|Enact partial limit on interest deduction*
|Repeal Section 199 (domestic production deduction)
|Repeal or reform other business tax expenditures
|Repeal or reform other individual tax breaks
|Consider additional tax bracket with higher tax rate on high-earners
|Subtotal, Tax Increases
|Debt Impact of a $2.2 Trillion Tax Cut with Interest
Source: CRFB calculations based on estimates of similar policies by the Tax Policy Center and the Tax Foundation. Our estimate is very rough, as the plan lacks some details that could change the score significantly. We did not model this plan, but we compiled estimates of the component pieces from various similar estimates, notably the 2016 version of President Trump's campaign plan, the House GOP "Better Way," and the White House's April tax "framework." For instance, we assumed the rate structure of 12/25/35 contained the same income breakpoints as the 2016 Trump campaign plan, but the actual cost highly depends on where those breakpoints lie. For the child tax credit, the plan declines to specify how large of a "significant" increase is included, but we included the 50 percent increase that was included in the Better Way plan and the increase in the income limits considered by Ways and Means in 2014. Our number could be a significant understatement. Numbers may not add due to rounding.
*Very little detail is available on how ambitious this limit would be, and the amount saved could vary significantly, ranging from nearly $0 to $1 trillion. For the central estimate, we assumed the limit on interest makes up about half the revenue lost from expensing.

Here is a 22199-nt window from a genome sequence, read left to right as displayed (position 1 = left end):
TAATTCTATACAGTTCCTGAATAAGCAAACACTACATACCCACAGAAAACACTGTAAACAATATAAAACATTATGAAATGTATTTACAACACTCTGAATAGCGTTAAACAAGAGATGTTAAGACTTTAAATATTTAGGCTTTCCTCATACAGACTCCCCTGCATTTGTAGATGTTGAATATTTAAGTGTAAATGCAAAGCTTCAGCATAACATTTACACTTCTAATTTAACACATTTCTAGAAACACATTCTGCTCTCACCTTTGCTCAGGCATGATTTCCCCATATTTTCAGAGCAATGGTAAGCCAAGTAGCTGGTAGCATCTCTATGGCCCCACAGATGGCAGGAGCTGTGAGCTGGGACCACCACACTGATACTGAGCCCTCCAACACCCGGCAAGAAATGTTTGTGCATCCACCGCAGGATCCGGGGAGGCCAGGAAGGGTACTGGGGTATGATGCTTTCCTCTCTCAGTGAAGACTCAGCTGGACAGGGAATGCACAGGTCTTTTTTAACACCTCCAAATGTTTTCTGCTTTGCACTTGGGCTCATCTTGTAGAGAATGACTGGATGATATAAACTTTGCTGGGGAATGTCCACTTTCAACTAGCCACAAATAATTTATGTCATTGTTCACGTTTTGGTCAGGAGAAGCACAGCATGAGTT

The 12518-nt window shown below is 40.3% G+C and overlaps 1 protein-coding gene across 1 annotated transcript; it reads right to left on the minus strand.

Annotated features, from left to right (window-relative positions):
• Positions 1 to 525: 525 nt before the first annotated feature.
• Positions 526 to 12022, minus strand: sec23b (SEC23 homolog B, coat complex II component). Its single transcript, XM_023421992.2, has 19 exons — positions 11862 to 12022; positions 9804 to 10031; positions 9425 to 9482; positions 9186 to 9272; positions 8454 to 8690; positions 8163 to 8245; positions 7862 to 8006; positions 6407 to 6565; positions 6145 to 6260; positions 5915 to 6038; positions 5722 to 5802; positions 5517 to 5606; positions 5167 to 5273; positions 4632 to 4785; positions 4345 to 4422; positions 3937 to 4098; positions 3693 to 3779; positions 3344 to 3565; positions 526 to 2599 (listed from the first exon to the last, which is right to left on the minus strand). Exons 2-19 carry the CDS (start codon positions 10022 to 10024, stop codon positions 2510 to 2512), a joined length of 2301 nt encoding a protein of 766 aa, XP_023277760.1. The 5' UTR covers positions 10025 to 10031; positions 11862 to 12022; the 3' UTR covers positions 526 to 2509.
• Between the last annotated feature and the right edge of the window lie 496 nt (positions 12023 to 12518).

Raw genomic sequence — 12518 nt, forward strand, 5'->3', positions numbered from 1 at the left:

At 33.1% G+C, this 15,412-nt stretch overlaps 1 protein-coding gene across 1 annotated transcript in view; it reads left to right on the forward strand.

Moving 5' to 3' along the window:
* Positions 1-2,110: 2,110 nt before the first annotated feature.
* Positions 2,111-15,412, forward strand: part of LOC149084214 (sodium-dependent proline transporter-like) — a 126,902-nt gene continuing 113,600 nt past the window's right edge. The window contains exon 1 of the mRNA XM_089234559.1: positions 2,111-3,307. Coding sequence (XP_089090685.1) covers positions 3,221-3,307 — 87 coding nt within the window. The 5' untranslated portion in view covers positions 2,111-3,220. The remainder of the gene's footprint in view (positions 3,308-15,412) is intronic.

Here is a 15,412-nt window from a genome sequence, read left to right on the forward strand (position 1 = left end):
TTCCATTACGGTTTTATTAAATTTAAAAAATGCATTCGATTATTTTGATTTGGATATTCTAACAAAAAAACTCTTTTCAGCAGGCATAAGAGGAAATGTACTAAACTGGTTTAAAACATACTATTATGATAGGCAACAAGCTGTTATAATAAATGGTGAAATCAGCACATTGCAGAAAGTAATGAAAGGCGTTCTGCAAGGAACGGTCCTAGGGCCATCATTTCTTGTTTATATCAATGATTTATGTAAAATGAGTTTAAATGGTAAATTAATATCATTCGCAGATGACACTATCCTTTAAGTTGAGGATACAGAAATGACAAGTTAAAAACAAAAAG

**Estimate would differ based on details, but these two proposals are likely to largely offset each other.
°We assume the 25 percent rate for active business income based on the Better Way plan, but actual details remain unspecified.
Including interest costs, the plan would cost $2.7 trillion and increase debt to 101 percent of Gross Domestic Product (GDP) by 2027, exceeding the size of the economy. Assuming expensing is ultimately made permanent, the cost could rise to $3.7 trillion, resulting in debt reaching 104 percent of GDP by 2027. These numbers are all well above the 91 percent of GDP debt that is expected under current law by 2027.
There are many details left out of the plan, and others that are simply alluded to. In particular, the plan does not detail what will happen to many individual and corporate tax breaks. Nor does the it say what income levels the new tax brackets apply to; we assumed they remained at the levels proposed by President Trump during the 2016 campaign. This plan has also left open the possibility that lawmakers will add a higher individual tax rate to help maintain progressivity. Further detail on these policies could significantly change the tax plan's revenue effect in either direction by hundreds of billions or perhaps more.
As is, the plan would add a substantial amount to federal debt, and it would be impossible to offset this amount solely through higher economic growth. As we’ve shown before, the economy is unlikely to grow at the 3 percent annual rate assumed by the Administration, and tax reform itself is unlikely to improve growth by more than a few decimal points. If anything, the added debt would slow growth over the longer term and further add to the cost of the tax plan.
There is still plenty of time to build fiscally responsible tax reform. Lawmakers can first start by including reconciliation instructions that ensure that tax reform doesn't add to the debt. They will then need to put enough tax breaks on the table to make that happen or scale back the tax cuts they have proposed. Adding trillions to the debt is not the way to go.